again, though, I think this is intentional: the quest design encourages getting invested in the little side stories, which often have multiple acts and pivots within them before you get your chunk of reward XP. a rescue mission to bring a sick woman back home ends up going awry and getting the whole town infested, so now you’re on another trek to collect stuff for a soup, but then the soup doesn’t quite work, so now you’re going over here. a woman with magical powers is ostracized by family and community, repeatedly, and you keep having to pluck her from distress or help her find a new path forward.

if you’re playing this game like a checklist — like your standard baal runs in diablo 2 or the “friction-less” postgame quest design of diablo 3: reaper of souls — you’ll skip the atmosphere, the consistent and strong voice acting and writing, the ways so many of the questlines attempts to weave its own beginning, middle, and end within your larger journey. they’re not all successful, of course, but they can’t work unless the game forces you to give them a chance.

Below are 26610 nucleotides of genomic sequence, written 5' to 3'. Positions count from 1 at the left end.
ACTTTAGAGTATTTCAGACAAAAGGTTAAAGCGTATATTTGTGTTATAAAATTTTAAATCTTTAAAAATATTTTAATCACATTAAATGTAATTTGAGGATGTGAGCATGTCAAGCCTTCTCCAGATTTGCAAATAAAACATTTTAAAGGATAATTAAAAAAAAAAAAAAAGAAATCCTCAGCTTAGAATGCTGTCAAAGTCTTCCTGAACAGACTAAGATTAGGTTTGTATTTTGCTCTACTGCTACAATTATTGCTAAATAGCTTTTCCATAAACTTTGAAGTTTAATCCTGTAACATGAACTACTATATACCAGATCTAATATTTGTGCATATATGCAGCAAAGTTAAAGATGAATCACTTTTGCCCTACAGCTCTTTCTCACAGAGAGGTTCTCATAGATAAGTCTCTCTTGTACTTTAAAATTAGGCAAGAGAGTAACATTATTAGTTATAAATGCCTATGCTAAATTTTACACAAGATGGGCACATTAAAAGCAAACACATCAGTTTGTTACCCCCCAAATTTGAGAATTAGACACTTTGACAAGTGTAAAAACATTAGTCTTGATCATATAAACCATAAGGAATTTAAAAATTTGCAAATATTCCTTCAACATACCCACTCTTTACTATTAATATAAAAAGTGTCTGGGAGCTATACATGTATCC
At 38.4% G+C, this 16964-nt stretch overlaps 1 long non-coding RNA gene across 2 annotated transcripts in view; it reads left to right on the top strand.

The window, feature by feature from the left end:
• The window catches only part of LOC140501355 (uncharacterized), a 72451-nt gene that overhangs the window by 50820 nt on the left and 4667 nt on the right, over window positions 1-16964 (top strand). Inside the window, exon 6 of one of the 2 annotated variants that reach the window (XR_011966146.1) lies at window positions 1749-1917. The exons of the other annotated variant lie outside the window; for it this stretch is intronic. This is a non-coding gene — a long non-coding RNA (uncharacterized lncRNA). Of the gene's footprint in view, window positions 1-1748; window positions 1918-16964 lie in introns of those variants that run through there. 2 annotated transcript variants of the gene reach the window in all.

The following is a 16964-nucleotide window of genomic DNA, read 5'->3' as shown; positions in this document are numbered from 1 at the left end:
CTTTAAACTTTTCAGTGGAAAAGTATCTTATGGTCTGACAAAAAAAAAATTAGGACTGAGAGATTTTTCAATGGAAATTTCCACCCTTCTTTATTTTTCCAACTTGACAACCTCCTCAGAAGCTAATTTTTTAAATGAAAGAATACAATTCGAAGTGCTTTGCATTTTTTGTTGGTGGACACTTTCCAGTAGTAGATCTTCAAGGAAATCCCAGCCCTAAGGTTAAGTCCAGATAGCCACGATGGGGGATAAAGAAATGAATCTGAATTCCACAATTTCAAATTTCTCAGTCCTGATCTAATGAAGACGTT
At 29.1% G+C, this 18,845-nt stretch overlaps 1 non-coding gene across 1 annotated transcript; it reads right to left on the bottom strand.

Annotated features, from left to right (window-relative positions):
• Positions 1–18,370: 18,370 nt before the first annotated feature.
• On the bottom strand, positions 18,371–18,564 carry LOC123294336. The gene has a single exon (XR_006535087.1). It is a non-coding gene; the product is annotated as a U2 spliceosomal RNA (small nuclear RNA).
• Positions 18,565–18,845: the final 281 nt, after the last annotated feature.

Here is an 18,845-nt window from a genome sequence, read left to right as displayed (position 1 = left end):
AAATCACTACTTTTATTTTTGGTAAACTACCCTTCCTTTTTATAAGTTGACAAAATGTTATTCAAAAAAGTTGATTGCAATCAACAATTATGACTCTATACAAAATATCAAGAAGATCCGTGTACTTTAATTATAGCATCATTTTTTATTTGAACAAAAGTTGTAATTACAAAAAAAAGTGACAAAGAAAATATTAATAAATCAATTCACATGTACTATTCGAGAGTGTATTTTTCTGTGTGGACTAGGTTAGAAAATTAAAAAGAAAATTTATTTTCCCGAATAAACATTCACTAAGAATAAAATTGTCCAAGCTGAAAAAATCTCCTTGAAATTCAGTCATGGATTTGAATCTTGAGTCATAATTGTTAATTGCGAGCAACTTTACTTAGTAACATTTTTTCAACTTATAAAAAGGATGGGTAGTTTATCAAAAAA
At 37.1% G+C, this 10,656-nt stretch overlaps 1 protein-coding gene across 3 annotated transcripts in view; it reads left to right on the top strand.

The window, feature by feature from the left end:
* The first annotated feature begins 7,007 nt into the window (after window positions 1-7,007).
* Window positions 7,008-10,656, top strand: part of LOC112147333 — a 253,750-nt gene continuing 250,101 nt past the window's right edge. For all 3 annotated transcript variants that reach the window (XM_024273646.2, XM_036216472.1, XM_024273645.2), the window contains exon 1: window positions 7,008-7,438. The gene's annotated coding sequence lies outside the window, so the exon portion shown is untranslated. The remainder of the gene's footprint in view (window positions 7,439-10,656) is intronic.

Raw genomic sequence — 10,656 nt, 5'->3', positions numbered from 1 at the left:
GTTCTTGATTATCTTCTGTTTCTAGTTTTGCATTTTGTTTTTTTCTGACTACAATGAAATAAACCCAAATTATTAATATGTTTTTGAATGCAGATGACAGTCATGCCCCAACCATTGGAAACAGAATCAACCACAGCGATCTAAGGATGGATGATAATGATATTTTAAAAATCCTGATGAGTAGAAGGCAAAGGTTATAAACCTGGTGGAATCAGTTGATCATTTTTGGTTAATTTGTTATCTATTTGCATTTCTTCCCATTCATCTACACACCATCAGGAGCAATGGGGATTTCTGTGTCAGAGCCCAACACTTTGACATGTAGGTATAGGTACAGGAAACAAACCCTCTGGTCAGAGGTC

we’ve all had this conversation before, haven’t we? friction in games is not negative. game design choices are almost always deliberate, and even if they’re cash grabs they’re also thematic. I find it pretty easy to ignore diablo 4’s monetization, built as it is around a small helping of cosmetics. yes, the menu item is always marked with an obnoxious exclamation point that claws at my desire to have all checkboxes ticket, but it’s a quick thing to pass by, which once again feels intentional on the part of the many game designers involved who didn’t care how blizzard-activision wanted to live-service this game to oblivion.